It’s been a while. If you know me in real life (or follow me on the instagram), you’ll know already my mom died in the spring, shortly after midnight on the 27th of May, at the tender age of 61, less than eleven weeks after being diagnosed with metastatic breast cancer. I’ve barely written anything since then. A couple of journal-y entries in a random notebook. Two letters to my mom asking many unanswerable questions. A handful of instagram posts. It’s been surprising to find myself at such a loss for words in the aftermath of her death, but the shock of it all has been unexpectedly paralyzing. I’m also continuing to remind myself on an almost daily basis that she did, in fact, die. Because even though I was with her when she left us, there is a persistent and defiant part of my brain that refuses to believe she’s not somehow still here.
Being plunged into this kind of grief has been overwhelmingly disorienting. I tried to prepare myself for this loss by reading everything I possibly could about death and grief and watching your mom succumb to cancer, but I have been caught wildly off guard by every part of it. I’m not sure I’ve ever felt so untethered. When the person who brought you into this world leaves it, what remains? Who am I if not my mother’s daughter? Our relationship had its complexities, but her love for me (and mine for her) was simple, unwavering, true. And I know with absolute certainty I will never again be loved the way I was loved by my mom.
I am not mining this experience for lessons or silver linings or any imagined upside. Sometimes shitty things happen and there isn’t anything to be learned. Sometimes things are just shit, you know? And I refuse to override my grief in the interest of preemptively laying claim to any particular brand of wisdom. But I also can’t pretend watching my mother die, telling her it was okay to leave when all I wanted was for her to stay, hasn’t fundamentally altered me in some kind of profound way. Washing and dressing my mother’s body after watching cancer destroy and diminish it was both an impossible thing and the most loving and sacred act of my life. It has transformed me into a person who talks about death. Openly, unabashedly, unfiltered. It means I won’t cater to or manage anyone else’s discomfort about my loss. I can’t. I frankly don’t even have the capacity to try.
What happens to us after we die? I have no fucking clue. I don’t hold to any specific belief about an afterlife — I’m not sure I even think there is one. And maybe some people find this uncertainty intolerable, but I find it liberating. I take immense comfort in the possibilities that abound when I’m not tied to one purported truth about where my mom might be or what she might have become. In her memoir, Dead Mom’s Club, Kate Spencer writes about seeing a beetle in the grass at a wedding and believing wholeheartedly it was her dead mom. I read this before my mom died and it felt like a cute story but I didn’t fully get it. But after my mom died? The beetle-as-deceased-mother thing made so much sense. Because I see my mom in everything. And I believe she actually is.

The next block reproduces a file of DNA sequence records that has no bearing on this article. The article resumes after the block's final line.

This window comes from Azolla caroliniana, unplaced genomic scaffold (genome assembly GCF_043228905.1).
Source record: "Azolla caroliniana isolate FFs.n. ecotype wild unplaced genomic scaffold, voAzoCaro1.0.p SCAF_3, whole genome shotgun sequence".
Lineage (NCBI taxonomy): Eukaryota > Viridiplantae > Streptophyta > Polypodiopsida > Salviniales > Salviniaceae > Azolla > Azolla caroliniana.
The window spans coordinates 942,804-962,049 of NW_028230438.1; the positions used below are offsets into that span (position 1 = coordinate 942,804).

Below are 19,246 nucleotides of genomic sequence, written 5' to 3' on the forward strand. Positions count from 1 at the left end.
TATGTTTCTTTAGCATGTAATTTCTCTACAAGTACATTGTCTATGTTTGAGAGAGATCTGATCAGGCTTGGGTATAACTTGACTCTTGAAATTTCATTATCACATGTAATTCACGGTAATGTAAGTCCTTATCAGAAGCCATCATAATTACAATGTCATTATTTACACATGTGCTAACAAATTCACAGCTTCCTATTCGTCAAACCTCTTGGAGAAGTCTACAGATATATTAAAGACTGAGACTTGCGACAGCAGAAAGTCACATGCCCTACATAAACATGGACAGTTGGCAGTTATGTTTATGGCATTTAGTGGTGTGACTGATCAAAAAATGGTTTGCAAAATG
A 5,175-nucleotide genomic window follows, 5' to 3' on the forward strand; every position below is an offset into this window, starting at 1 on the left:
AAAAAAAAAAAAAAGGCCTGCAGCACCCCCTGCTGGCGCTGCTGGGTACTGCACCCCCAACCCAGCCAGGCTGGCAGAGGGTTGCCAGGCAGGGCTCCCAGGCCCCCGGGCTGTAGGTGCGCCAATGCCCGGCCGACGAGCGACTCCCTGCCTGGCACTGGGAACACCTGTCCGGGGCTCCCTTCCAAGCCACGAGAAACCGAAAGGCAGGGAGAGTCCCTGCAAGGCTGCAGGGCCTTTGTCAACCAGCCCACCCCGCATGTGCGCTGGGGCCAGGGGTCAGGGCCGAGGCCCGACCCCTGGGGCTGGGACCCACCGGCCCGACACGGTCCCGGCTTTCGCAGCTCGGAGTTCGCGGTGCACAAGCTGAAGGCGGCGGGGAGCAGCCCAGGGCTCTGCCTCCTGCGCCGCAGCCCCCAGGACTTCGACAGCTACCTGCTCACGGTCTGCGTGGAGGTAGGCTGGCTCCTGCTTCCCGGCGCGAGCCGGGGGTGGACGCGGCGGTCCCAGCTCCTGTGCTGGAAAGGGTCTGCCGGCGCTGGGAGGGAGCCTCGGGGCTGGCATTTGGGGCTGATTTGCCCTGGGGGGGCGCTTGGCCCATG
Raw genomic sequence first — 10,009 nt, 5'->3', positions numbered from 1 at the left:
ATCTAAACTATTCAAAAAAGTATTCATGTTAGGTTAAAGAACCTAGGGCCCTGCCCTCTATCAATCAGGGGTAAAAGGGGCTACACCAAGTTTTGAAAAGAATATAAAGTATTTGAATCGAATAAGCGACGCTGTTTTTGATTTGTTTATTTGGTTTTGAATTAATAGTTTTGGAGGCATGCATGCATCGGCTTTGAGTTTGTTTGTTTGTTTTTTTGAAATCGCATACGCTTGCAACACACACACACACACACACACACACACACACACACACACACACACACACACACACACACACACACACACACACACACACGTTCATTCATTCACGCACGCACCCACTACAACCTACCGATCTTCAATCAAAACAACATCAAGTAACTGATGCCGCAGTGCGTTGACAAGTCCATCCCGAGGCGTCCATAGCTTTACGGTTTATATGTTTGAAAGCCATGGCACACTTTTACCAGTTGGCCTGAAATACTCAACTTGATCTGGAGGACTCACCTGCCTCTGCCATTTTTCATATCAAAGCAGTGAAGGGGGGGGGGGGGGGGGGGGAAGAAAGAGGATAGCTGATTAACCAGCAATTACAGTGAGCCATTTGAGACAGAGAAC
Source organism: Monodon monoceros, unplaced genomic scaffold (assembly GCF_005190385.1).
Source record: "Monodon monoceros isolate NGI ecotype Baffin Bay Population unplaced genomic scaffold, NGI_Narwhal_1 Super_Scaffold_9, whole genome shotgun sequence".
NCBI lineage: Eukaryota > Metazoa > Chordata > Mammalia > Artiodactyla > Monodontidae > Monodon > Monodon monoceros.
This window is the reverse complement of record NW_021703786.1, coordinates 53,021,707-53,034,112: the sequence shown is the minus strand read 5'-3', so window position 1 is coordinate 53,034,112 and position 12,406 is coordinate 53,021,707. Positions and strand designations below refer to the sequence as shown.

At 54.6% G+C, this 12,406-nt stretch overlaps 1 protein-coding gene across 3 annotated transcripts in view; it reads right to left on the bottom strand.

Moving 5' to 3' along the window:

Some days I worry my grief is becoming my entire personality. It’s not, I know, but it is now an integral part of who I am. And there’s no shame in that. In his conversation with Megan Devine on her podcast It’s Okay That You’re Not Okay, Sam Sanders talks about being “anointed with grief” after his mother’s death and explains that inherent in being anointed is the responsibility to share your experience such that you might serve other people in doing so. And so even though I have moments of wondering Am I even allowed to do this? when it comes to being so open about my mom’s death and the sometimes all-consuming nature of my grief, I more often feel like How can I not? Because while my grief is wholly mine, grieving is a universal experience. And if you haven’t lost someone whose existence is essential to your very identity, you most likely will. Or someone you love will lose someone they love, which might leave you feeling completely ill-equipped to show up for them in their grief. It doesn’t have to be this way. We can become more grief-literate, but we have to want to. And I think talking about death and loss and the upheaval that follows is an inescapable part of that process.
If you’ve read this far, thanks. My broken and tired little heart is grateful.